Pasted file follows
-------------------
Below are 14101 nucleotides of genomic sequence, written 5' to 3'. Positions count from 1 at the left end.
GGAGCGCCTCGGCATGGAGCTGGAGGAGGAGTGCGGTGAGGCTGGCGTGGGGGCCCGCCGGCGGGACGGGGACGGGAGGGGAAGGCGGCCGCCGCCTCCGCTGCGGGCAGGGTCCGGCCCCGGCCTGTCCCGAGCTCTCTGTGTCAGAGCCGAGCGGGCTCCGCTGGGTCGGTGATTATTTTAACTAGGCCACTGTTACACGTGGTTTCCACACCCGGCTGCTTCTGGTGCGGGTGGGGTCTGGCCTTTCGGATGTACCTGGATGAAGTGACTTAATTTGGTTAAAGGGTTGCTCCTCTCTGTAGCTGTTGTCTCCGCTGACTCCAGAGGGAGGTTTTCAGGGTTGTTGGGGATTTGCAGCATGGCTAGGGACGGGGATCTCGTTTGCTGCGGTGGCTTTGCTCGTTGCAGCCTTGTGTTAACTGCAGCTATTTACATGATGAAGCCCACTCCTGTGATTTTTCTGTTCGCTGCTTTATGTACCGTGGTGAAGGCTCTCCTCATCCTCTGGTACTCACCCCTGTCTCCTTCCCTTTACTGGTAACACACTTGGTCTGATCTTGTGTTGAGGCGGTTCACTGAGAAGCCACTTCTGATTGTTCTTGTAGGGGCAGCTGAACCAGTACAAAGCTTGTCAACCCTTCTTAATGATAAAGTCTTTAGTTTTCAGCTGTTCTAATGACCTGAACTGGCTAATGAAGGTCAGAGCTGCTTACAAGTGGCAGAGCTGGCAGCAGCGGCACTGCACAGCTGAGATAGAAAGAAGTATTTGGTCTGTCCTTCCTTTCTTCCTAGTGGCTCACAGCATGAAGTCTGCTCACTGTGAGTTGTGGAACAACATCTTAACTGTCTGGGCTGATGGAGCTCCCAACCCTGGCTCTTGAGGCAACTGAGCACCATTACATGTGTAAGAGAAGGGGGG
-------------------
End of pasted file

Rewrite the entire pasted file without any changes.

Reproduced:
Below are 14101 nucleotides of genomic sequence, written 5' to 3'. Positions count from 1 at the left end.
GGAGCGCCTCGGCATGGAGCTGGAGGAGGAGTGCGGTGAGGCTGGCGTGGGGGCCCGCCGGCGGGACGGGGACGGGAGGGGAAGGCGGCCGCCGCCTCCGCTGCGGGCAGGGTCCGGCCCCGGCCTGTCCCGAGCTCTCTGTGTCAGAGCCGAGCGGGCTCCGCTGGGTCGGTGATTATTTTAACTAGGCCACTGTTACACGTGGTTTCCACACCCGGCTGCTTCTGGTGCGGGTGGGGTCTGGCCTTTCGGATGTACCTGGATGAAGTGACTTAATTTGGTTAAAGGGTTGCTCCTCTCTGTAGCTGTTGTCTCCGCTGACTCCAGAGGGAGGTTTTCAGGGTTGTTGGGGATTTGCAGCATGGCTAGGGACGGGGATCTCGTTTGCTGCGGTGGCTTTGCTCGTTGCAGCCTTGTGTTAACTGCAGCTATTTACATGATGAAGCCCACTCCTGTGATTTTTCTGTTCGCTGCTTTATGTACCGTGGTGAAGGCTCTCCTCATCCTCTGGTACTCACCCCTGTCTCCTTCCCTTTACTGGTAACACACTTGGTCTGATCTTGTGTTGAGGCGGTTCACTGAGAAGCCACTTCTGATTGTTCTTGTAGGGGCAGCTGAACCAGTACAAAGCTTGTCAACCCTTCTTAATGATAAAGTCTTTAGTTTTCAGCTGTTCTAATGACCTGAACTGGCTAATGAAGGTCAGAGCTGCTTACAAGTGGCAGAGCTGGCAGCAGCGGCACTGCACAGCTGAGATAGAAAGAAGTATTTGGTCTGTCCTTCCTTTCTTCCTAGTGGCTCACAGCATGAAGTCTGCTCACTGTGAGTTGTGGAACAACATCTTAACTGTCTGGGCTGATGGAGCTCCCAACCCTGGCTCTTGAGGCAACTGAGCACCATTACATGTGTAAGAGAAGGGGGG